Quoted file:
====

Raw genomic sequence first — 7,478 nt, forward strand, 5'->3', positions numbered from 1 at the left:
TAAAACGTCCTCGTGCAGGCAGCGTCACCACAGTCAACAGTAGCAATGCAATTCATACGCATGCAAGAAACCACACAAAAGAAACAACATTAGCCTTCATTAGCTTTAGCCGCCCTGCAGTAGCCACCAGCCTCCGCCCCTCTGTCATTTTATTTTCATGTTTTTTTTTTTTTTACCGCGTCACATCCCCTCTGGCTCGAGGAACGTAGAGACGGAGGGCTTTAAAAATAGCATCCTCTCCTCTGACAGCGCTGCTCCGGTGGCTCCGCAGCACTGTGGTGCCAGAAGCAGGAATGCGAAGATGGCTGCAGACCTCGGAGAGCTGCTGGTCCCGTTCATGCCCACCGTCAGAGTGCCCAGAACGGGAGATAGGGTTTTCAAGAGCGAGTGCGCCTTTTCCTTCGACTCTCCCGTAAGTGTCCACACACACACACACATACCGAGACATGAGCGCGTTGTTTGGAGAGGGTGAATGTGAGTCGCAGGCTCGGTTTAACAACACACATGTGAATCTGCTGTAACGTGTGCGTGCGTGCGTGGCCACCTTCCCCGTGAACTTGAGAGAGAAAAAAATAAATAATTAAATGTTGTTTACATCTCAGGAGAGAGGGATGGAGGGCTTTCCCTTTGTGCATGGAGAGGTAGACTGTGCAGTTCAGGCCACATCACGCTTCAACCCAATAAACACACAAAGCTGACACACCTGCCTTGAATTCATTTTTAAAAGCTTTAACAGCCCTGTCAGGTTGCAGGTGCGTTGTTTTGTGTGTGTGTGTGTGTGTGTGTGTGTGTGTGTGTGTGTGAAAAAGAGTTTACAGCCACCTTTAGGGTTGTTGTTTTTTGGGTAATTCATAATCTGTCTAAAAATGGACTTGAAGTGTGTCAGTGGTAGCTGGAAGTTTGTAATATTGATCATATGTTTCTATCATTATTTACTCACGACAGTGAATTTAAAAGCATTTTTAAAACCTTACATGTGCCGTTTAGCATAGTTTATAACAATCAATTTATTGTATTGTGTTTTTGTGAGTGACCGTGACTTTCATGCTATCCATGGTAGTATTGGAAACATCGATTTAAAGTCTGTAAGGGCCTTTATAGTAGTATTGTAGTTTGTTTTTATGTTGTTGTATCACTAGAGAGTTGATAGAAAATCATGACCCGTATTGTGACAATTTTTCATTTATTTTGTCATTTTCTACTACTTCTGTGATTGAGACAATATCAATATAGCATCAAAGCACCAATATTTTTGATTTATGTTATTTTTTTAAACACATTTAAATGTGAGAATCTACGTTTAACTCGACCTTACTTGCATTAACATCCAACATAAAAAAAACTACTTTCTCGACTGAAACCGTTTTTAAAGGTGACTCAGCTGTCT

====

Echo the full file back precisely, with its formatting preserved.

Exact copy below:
Raw genomic sequence first — 7,478 nt, forward strand, 5'->3', positions numbered from 1 at the left:
TAAAACGTCCTCGTGCAGGCAGCGTCACCACAGTCAACAGTAGCAATGCAATTCATACGCATGCAAGAAACCACACAAAAGAAACAACATTAGCCTTCATTAGCTTTAGCCGCCCTGCAGTAGCCACCAGCCTCCGCCCCTCTGTCATTTTATTTTCATGTTTTTTTTTTTTTTACCGCGTCACATCCCCTCTGGCTCGAGGAACGTAGAGACGGAGGGCTTTAAAAATAGCATCCTCTCCTCTGACAGCGCTGCTCCGGTGGCTCCGCAGCACTGTGGTGCCAGAAGCAGGAATGCGAAGATGGCTGCAGACCTCGGAGAGCTGCTGGTCCCGTTCATGCCCACCGTCAGAGTGCCCAGAACGGGAGATAGGGTTTTCAAGAGCGAGTGCGCCTTTTCCTTCGACTCTCCCGTAAGTGTCCACACACACACACACATACCGAGACATGAGCGCGTTGTTTGGAGAGGGTGAATGTGAGTCGCAGGCTCGGTTTAACAACACACATGTGAATCTGCTGTAACGTGTGCGTGCGTGCGTGGCCACCTTCCCCGTGAACTTGAGAGAGAAAAAAATAAATAATTAAATGTTGTTTACATCTCAGGAGAGAGGGATGGAGGGCTTTCCCTTTGTGCATGGAGAGGTAGACTGTGCAGTTCAGGCCACATCACGCTTCAACCCAATAAACACACAAAGCTGACACACCTGCCTTGAATTCATTTTTAAAAGCTTTAACAGCCCTGTCAGGTTGCAGGTGCGTTGTTTTGTGTGTGTGTGTGTGTGTGTGTGTGTGTGTGTGTGTGTGAAAAAGAGTTTACAGCCACCTTTAGGGTTGTTGTTTTTTGGGTAATTCATAATCTGTCTAAAAATGGACTTGAAGTGTGTCAGTGGTAGCTGGAAGTTTGTAATATTGATCATATGTTTCTATCATTATTTACTCACGACAGTGAATTTAAAAGCATTTTTAAAACCTTACATGTGCCGTTTAGCATAGTTTATAACAATCAATTTATTGTATTGTGTTTTTGTGAGTGACCGTGACTTTCATGCTATCCATGGTAGTATTGGAAACATCGATTTAAAGTCTGTAAGGGCCTTTATAGTAGTATTGTAGTTTGTTTTTATGTTGTTGTATCACTAGAGAGTTGATAGAAAATCATGACCCGTATTGTGACAATTTTTCATTTATTTTGTCATTTTCTACTACTTCTGTGATTGAGACAATATCAATATAGCATCAAAGCACCAATATTTTTGATTTATGTTATTTTTTTAAACACATTTAAATGTGAGAATCTACGTTTAACTCGACCTTACTTGCATTAACATCCAACATAAAAAAAACTACTTTCTCGACTGAAACCGTTTTTAAAGGTGACTCAGCTGTCT